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All Cued Up: Planning Done, Q Tires Looks to Launch Unique Line in 2008

Planning Done, Q Tires Looks to Launch Unique Line in 2008


On the face of it, Q Tires’ patented, deployable “studs on cue” technology gets consumer attention. After all, who wouldn’t want enhanced traction on-demand, especially when facing snowy or icy roads?


Getting the attention of potential investors and the tire industry has been much tougher. Armed with only drawings and a novel concept, Q Tires pushed hard over the past few years to raise even $8 million in capital.

They made the most of it. Today, Q Tires has real tires (which have passed FMVSS139 safety testing), a DOT number, production deals in place, and has added tire industry expertise to its management team.

The next major hurdles? Raising another $10 million in capital and finding retail dealers willing to take on its unique, transformable all-season radial – because if all goes according to plan, the fledgling tiremaker’s first products will hit the U.S. market sometime next year.


It’s been a long ride for Mike O’Brien, whose original idea for on-demand tire studs came some 14 years ago as he struggled to put chains on his tires. He tinkered with his retractable steel stud concept for years, came up with a workable design and formally created Q Tires in February 2005.
Knowing he needed some tire industry connections, O’Brien opened an R&D facility in Akron (which has since been moved to the company’s headquarters in Greenville, S.C.) and hired ex-Michelin executive Roy Bromfield as CEO in May 2006.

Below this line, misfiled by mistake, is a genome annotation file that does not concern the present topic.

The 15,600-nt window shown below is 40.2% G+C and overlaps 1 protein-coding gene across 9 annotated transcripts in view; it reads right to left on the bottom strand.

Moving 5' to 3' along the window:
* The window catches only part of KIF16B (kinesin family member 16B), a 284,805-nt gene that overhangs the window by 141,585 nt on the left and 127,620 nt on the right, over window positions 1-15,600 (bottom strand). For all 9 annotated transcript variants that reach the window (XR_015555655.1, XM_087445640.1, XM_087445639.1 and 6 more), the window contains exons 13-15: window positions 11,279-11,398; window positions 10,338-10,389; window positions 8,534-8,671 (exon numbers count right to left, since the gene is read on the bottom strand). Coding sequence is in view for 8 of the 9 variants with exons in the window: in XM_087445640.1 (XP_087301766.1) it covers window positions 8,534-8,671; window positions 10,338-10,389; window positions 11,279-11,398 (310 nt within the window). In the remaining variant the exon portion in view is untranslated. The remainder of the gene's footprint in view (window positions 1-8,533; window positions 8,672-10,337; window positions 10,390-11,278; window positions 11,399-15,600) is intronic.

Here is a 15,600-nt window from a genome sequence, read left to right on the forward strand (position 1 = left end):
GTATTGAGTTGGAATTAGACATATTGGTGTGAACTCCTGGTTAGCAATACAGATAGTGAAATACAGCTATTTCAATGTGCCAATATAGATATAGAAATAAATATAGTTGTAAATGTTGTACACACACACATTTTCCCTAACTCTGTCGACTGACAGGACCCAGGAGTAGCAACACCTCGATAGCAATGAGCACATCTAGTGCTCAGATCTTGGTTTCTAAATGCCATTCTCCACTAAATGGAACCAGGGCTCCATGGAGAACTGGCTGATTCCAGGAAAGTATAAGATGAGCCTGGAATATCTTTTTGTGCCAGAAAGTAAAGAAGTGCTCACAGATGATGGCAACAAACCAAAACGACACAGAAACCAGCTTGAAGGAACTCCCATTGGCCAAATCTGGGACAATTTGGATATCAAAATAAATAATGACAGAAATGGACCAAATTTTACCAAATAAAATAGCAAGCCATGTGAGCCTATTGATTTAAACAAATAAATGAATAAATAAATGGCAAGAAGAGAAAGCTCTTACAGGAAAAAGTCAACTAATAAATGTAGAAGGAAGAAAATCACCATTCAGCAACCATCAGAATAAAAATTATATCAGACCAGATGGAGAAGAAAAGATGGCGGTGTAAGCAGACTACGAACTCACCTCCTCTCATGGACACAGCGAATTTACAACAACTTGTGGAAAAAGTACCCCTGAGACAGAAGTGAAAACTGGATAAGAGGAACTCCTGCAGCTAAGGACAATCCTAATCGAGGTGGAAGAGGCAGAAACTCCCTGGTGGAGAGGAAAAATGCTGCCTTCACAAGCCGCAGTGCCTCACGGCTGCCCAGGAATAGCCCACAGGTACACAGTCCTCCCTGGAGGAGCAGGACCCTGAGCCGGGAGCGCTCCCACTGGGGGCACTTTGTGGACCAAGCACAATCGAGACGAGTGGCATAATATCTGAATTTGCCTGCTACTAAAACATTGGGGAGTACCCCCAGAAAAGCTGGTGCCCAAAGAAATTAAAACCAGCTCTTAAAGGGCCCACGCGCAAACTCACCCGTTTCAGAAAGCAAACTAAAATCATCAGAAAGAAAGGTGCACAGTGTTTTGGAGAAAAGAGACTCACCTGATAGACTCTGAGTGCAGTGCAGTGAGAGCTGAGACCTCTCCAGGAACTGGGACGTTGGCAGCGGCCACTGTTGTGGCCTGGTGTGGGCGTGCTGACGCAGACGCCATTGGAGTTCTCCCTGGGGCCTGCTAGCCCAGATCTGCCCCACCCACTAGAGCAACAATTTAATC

At the same time, O’Brien and his charges had to create a market for a non-existent product, even to the degree that Q Tires helped change stud-use laws in Idaho, Montana, Oregon, Washington and Nevada, and is working with several other states to change their stud laws.


As complicated as all that sounds, the basic “studs on cue” concept is relatively simple: use a tire’s inflation pressure to raise and lower steel studs – 120 of them per tire – located in the tire’s grooves. When activated, the studs barely extend above the tread face, enough to provide the desired traction boost, but not enough to cause excessive wear to either stud or road surface.

The execution, of course, is a bit more complicated – complex enough to require a two-phase manufacturing process.

According to Bromfield, Q Tires’ goal is to make it easy for the driver and provide a year-round radial tire that can deliver added ice and snow traction when needed.


At first glance, a Q Tires tire looks like any other all-season radial. And it performs like any other M+S-rated tire – until a driver needs something more.

When facing tough winter driving conditions, the driver need only push a single button to activate the system. The transmitter sends an RF signal to each tire, opening a special valve for precisely one second to allow air from the main chamber to inflate a secondary chamber between the tread and belt plies.

As that secondary chamber inflates, the studs are pushed upward, immediately adding to the tire’s tractive properties. When fully extended from the tire grooves, the studs do not extend above the tread face, said Bromfield. As the tread elements are flexed and compressed under load, the studs are exposed just enough to add grip on ice and snow.